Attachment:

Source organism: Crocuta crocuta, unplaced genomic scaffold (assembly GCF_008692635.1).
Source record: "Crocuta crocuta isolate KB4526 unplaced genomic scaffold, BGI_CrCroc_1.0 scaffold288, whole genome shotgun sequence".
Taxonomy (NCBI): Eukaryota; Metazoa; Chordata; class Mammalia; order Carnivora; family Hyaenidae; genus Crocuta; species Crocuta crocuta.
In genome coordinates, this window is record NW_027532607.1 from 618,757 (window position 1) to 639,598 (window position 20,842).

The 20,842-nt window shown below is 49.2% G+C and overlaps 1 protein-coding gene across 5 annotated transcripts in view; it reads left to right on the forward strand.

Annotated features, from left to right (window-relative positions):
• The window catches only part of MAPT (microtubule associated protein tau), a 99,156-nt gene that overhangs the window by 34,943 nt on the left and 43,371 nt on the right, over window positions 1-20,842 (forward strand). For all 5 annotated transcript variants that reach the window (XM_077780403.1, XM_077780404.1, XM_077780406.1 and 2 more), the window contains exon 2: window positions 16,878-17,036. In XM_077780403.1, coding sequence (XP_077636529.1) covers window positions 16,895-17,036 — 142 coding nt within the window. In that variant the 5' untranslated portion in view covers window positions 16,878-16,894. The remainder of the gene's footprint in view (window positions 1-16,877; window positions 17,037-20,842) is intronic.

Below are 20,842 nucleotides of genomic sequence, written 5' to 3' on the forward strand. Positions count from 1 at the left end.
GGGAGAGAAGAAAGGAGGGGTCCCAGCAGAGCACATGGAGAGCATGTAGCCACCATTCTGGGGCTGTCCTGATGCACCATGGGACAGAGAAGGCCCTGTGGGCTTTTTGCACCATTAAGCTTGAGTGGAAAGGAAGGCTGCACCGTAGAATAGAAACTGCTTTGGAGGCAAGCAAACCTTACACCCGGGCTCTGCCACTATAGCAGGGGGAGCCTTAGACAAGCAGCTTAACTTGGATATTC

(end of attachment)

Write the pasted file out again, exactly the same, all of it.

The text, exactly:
Source organism: Crocuta crocuta, unplaced genomic scaffold (assembly GCF_008692635.1).
Source record: "Crocuta crocuta isolate KB4526 unplaced genomic scaffold, BGI_CrCroc_1.0 scaffold288, whole genome shotgun sequence".
Taxonomy (NCBI): Eukaryota; Metazoa; Chordata; class Mammalia; order Carnivora; family Hyaenidae; genus Crocuta; species Crocuta crocuta.
In genome coordinates, this window is record NW_027532607.1 from 618,757 (window position 1) to 639,598 (window position 20,842).

The 20,842-nt window shown below is 49.2% G+C and overlaps 1 protein-coding gene across 5 annotated transcripts in view; it reads left to right on the forward strand.

Annotated features, from left to right (window-relative positions):
• The window catches only part of MAPT (microtubule associated protein tau), a 99,156-nt gene that overhangs the window by 34,943 nt on the left and 43,371 nt on the right, over window positions 1-20,842 (forward strand). For all 5 annotated transcript variants that reach the window (XM_077780403.1, XM_077780404.1, XM_077780406.1 and 2 more), the window contains exon 2: window positions 16,878-17,036. In XM_077780403.1, coding sequence (XP_077636529.1) covers window positions 16,895-17,036 — 142 coding nt within the window. In that variant the 5' untranslated portion in view covers window positions 16,878-16,894. The remainder of the gene's footprint in view (window positions 1-16,877; window positions 17,037-20,842) is intronic.

Below are 20,842 nucleotides of genomic sequence, written 5' to 3' on the forward strand. Positions count from 1 at the left end.
GGGAGAGAAGAAAGGAGGGGTCCCAGCAGAGCACATGGAGAGCATGTAGCCACCATTCTGGGGCTGTCCTGATGCACCATGGGACAGAGAAGGCCCTGTGGGCTTTTTGCACCATTAAGCTTGAGTGGAAAGGAAGGCTGCACCGTAGAATAGAAACTGCTTTGGAGGCAAGCAAACCTTACACCCGGGCTCTGCCACTATAGCAGGGGGAGCCTTAGACAAGCAGCTTAACTTGGATATTC